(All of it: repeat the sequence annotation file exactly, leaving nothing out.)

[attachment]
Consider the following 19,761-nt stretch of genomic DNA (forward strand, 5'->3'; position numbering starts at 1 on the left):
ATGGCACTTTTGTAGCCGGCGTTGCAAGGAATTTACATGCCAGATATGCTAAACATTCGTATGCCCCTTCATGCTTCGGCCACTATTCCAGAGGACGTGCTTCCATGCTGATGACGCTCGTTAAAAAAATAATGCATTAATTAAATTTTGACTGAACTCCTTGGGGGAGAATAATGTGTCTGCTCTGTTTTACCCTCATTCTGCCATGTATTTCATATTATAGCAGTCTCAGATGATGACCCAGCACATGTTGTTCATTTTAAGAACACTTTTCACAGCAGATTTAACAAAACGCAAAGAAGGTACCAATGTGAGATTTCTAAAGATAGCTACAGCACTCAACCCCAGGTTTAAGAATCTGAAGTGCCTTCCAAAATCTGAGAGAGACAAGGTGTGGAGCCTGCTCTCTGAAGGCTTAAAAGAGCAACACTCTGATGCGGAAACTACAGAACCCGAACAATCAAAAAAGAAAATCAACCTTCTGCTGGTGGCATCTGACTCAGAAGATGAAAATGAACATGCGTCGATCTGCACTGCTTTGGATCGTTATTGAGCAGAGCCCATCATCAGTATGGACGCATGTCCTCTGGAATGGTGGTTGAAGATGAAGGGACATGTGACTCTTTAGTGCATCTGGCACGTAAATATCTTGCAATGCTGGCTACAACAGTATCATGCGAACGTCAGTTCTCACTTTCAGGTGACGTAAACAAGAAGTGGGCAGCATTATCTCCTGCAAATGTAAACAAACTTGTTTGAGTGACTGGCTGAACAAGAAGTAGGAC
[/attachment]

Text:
Consider the following 19,761-nt stretch of genomic DNA (forward strand, 5'->3'; position numbering starts at 1 on the left):
ATGGCACTTTTGTAGCCGGCGTTGCAAGGAATTTACATGCCAGATATGCTAAACATTCGTATGCCCCTTCATGCTTCGGCCACTATTCCAGAGGACGTGCTTCCATGCTGATGACGCTCGTTAAAAAAATAATGCATTAATTAAATTTTGACTGAACTCCTTGGGGGAGAATAATGTGTCTGCTCTGTTTTACCCTCATTCTGCCATGTATTTCATATTATAGCAGTCTCAGATGATGACCCAGCACATGTTGTTCATTTTAAGAACACTTTTCACAGCAGATTTAACAAAACGCAAAGAAGGTACCAATGTGAGATTTCTAAAGATAGCTACAGCACTCAACCCCAGGTTTAAGAATCTGAAGTGCCTTCCAAAATCTGAGAGAGACAAGGTGTGGAGCCTGCTCTCTGAAGGCTTAAAAGAGCAACACTCTGATGCGGAAACTACAGAACCCGAACAATCAAAAAAGAAAATCAACCTTCTGCTGGTGGCATCTGACTCAGAAGATGAAAATGAACATGCGTCGATCTGCACTGCTTTGGATCGTTATTGAGCAGAGCCCATCATCAGTATGGACGCATGTCCTCTGGAATGGTGGTTGAAGATGAAGGGACATGTGACTCTTTAGTGCATCTGGCACGTAAATATCTTGCAATGCTGGCTACAACAGTATCATGCGAACGTCAGTTCTCACTTTCAGGTGACGTAAACAAGAAGTGGGCAGCATTATCTCCTGCAAATGTAAACAAACTTGTTTGAGTGACTGGCTGAACAAGAAGTAGGAC